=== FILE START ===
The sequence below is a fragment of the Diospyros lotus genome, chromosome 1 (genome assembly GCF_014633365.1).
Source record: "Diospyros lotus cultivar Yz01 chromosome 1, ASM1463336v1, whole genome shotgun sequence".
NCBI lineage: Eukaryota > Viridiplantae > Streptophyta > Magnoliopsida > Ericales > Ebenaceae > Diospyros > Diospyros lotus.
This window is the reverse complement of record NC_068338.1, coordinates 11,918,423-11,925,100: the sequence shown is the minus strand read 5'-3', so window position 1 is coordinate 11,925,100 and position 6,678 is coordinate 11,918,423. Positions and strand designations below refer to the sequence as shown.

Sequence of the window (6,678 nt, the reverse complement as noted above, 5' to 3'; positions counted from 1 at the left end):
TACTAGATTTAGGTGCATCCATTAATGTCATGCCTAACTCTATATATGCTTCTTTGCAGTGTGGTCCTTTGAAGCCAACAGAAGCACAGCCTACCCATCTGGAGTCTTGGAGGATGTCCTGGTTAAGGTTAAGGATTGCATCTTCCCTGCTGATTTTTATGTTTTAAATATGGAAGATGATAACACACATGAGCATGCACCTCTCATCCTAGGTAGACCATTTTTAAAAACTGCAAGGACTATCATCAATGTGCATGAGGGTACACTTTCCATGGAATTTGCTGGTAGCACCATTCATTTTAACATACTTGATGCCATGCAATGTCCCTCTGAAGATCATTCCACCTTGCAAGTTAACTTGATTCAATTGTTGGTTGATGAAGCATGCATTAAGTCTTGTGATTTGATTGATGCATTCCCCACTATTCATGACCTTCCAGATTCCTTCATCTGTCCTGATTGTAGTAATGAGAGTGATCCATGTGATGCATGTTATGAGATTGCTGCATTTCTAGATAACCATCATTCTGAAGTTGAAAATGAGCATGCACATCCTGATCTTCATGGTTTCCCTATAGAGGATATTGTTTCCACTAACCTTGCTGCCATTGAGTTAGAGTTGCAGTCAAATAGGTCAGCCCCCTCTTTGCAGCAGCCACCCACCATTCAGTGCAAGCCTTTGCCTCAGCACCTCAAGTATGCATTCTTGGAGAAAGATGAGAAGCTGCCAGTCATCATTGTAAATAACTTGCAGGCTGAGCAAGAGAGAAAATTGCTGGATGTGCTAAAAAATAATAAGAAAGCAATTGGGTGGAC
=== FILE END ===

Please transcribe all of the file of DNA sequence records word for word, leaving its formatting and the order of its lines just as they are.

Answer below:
The sequence below is a fragment of the Diospyros lotus genome, chromosome 1 (genome assembly GCF_014633365.1).
Source record: "Diospyros lotus cultivar Yz01 chromosome 1, ASM1463336v1, whole genome shotgun sequence".
NCBI lineage: Eukaryota > Viridiplantae > Streptophyta > Magnoliopsida > Ericales > Ebenaceae > Diospyros > Diospyros lotus.
This window is the reverse complement of record NC_068338.1, coordinates 11,918,423-11,925,100: the sequence shown is the minus strand read 5'-3', so window position 1 is coordinate 11,925,100 and position 6,678 is coordinate 11,918,423. Positions and strand designations below refer to the sequence as shown.

Sequence of the window (6,678 nt, the reverse complement as noted above, 5' to 3'; positions counted from 1 at the left end):
TACTAGATTTAGGTGCATCCATTAATGTCATGCCTAACTCTATATATGCTTCTTTGCAGTGTGGTCCTTTGAAGCCAACAGAAGCACAGCCTACCCATCTGGAGTCTTGGAGGATGTCCTGGTTAAGGTTAAGGATTGCATCTTCCCTGCTGATTTTTATGTTTTAAATATGGAAGATGATAACACACATGAGCATGCACCTCTCATCCTAGGTAGACCATTTTTAAAAACTGCAAGGACTATCATCAATGTGCATGAGGGTACACTTTCCATGGAATTTGCTGGTAGCACCATTCATTTTAACATACTTGATGCCATGCAATGTCCCTCTGAAGATCATTCCACCTTGCAAGTTAACTTGATTCAATTGTTGGTTGATGAAGCATGCATTAAGTCTTGTGATTTGATTGATGCATTCCCCACTATTCATGACCTTCCAGATTCCTTCATCTGTCCTGATTGTAGTAATGAGAGTGATCCATGTGATGCATGTTATGAGATTGCTGCATTTCTAGATAACCATCATTCTGAAGTTGAAAATGAGCATGCACATCCTGATCTTCATGGTTTCCCTATAGAGGATATTGTTTCCACTAACCTTGCTGCCATTGAGTTAGAGTTGCAGTCAAATAGGTCAGCCCCCTCTTTGCAGCAGCCACCCACCATTCAGTGCAAGCCTTTGCCTCAGCACCTCAAGTATGCATTCTTGGAGAAAGATGAGAAGCTGCCAGTCATCATTGTAAATAACTTGCAGGCTGAGCAAGAGAGAAAATTGCTGGATGTGCTAAAAAATAATAAGAAAGCAATTGGGTGGAC